Afterwards I walk to the plaza. There’s a group of thirty or forty people gathered around in a circle, most are seated on the grass, others are standing. They are listening to Juan Carlos speak about what it is to be a naturalist and why he doesn’t believe in vaccinations. After being a pin cushion for most of our first few months here I’ve come to have an aversion to them myself.  I sit down to listen.  His daughter comes over with Juan Carlos’ newborn baby. The baby has amazing and tremendous eyes, both in size and in their gaze, almost adult. Juan Carlos notices me and stops in mid sentence to welcome me. Then he continues his talk as though he never stopped.

It’s cold and the sun is setting. The sky is a blue canvas streaked with pastels of orange, red, green, yellow and purple, like an exotic drink in a warm tropical country. I get up to leave and the high school girls wave goodbye (they love the gringo). The streets are busy now. Leaves are blowing in the breeze. A group of people are staring at me as I walk by. “Adiooo”, I say, and they follow suit.

There is a haze over the town, but it’s not fog. It’s smoke from all fireplaces and leaves burning. I stop at a friend’s house and we sit out front and drink mate. I ask him where his “esposa” is. He says back in English, “She’s not my esposa she’s my boyfriend”. My friend Juan, who is sitting nearby, laughs and says in Spanish “she must be a transvestite.”

The bus to Montevideo approaches. I watch it as it passes by and am reminded of Humphrey Bogart in Casablanca standing outside of Rick’s Cafe longingly watching as the plane to Lisbon disappears into the night and the prefect of police rhetorically asks him if he wishes he was on the plane.

Later, I stop by another friend’s house. She answers the door without a smile and invites me in. I try to remember the last time someone here greeted me with a smile. It’s not common, the people are open and friendly, but sometimes it’s hidden, they are not openly emotional like other latinos. My friend is sedated because she’s on medication for depression. She’s twenty years old and does absolutely nothing most of the time, but she wants me to help her compile information for a book. They tell me this zone has the highest suicide rate in the country. One time a girl tried to kill herself twice by jumping in a reservoir, both times she was rescued. Her mother told if she really wanted to die she should jump in when there’s nobody around. My friend eyes are glazed and the drugs haven’t seemed to stabilize her, it’s obvious they aren’t helping much. Two days later she attempts suicide by swallowing forty sleeping pills. She survived.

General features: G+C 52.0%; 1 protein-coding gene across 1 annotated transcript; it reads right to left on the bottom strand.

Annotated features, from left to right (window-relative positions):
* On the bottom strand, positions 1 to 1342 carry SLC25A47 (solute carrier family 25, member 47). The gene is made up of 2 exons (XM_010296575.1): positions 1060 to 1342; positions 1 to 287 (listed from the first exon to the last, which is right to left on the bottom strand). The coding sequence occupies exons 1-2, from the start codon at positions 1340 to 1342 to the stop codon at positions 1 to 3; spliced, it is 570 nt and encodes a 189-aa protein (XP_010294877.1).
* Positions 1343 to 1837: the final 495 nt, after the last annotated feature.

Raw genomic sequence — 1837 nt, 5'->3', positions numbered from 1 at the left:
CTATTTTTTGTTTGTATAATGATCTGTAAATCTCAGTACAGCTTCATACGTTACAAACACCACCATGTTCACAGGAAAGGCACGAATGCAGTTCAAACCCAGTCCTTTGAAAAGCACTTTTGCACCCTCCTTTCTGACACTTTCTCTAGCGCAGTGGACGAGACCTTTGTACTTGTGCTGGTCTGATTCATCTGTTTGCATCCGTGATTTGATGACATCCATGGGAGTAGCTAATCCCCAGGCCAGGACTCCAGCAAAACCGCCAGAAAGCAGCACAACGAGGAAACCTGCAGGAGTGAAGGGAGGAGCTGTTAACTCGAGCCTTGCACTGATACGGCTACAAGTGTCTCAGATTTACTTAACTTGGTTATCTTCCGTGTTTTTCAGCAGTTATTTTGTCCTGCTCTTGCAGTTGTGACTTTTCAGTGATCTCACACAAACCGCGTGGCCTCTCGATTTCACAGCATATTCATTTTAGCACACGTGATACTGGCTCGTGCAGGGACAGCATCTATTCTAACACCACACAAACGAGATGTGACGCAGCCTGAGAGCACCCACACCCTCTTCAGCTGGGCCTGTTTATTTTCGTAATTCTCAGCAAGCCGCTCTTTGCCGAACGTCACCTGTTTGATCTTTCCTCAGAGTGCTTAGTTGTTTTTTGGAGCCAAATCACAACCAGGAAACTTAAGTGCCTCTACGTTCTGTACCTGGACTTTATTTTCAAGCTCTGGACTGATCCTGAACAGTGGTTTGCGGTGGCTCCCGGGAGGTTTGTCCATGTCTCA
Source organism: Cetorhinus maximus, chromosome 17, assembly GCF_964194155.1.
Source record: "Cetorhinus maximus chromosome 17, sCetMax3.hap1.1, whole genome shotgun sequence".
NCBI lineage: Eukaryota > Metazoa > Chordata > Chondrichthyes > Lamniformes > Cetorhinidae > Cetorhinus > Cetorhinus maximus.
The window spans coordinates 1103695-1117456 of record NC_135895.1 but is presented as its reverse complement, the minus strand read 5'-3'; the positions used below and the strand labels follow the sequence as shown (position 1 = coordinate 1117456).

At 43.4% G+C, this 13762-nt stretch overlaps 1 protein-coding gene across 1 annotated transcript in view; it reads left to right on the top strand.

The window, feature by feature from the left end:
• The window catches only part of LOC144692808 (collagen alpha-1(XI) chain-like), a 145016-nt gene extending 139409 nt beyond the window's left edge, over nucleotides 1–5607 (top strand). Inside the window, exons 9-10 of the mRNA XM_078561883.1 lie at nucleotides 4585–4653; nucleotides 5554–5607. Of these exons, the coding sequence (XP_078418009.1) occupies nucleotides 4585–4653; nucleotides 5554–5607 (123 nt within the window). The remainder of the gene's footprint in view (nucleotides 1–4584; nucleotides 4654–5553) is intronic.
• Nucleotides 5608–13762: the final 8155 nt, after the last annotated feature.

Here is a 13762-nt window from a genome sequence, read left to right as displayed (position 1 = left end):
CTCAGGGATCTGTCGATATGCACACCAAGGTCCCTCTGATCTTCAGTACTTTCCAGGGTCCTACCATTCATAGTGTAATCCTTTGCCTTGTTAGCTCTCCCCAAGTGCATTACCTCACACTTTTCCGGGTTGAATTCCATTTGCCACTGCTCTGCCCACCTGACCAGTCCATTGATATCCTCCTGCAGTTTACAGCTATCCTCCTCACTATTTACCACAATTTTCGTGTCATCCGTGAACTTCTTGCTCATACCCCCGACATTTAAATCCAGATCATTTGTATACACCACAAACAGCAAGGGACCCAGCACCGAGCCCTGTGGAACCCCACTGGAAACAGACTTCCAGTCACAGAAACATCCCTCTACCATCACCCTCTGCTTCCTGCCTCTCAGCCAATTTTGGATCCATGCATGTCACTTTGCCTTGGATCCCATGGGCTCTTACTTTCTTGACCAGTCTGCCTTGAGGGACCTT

Sometimes on Sunday I go to the disco (at printing time the two discos in Tarariras have both closed). Before the disco I usually stop by the only pub in town, which is only open on weekends. The not-so-fat owner they call “El Gordo” always calls me “Peter”. At the disco they let me in at a discount because I teach basketball at the club.  The conference room turned disco for Sunday night is packed. There is a cage to the left where those of age can buy alcohol. The age ranges from 12 to 45 years old and sometimes the older people bring drinks out of the cage to the kids. The cage does not protect the young girls. They dance in groups on the dance floor while the guys hover around the perimeter like vultures.  This is the disco.

I walk back to my house wondering where I left my bicycle, but knowing it will be safe. A group of school kids walk by and shout out my name, I smile and wave. My dirt street is quiet and has a beautiful rural look on a nice sunny day. Tonight it’s dark and cold and my house is dark and quiet like the street with an added pinch of loneliness. I can see my breath as I try to light my old stove. The wood doesn’t like to burn because it is not “monte indigena” (wood from the local trees which burns nicely), it is scraps from the lumber yard. Electric heaters won’t work in my house, they always blow a fuse. The locals tell me there is nothing I can do about it.  After decimating my recycled paper bin and swearing in five different languages, the fire finally smolders. It’s still “maldito” cold and I’m picturing myself in Ecuador or Costa Rica, but Antarctica keeps coming to mind. I hear in California it has been in the high 80’s and 90’s the last few days.  But tomorrow I’ve been invited to see the gauchos castrate bulls, and I hear there’s a group of people who want to talk to me about the water contamination, and the high school wants help doing concrete projects the director tells me, and my friends here want me to marry an “Uruguaya” so I’ll have to return every so often, and…

Tarariras 1996 – KV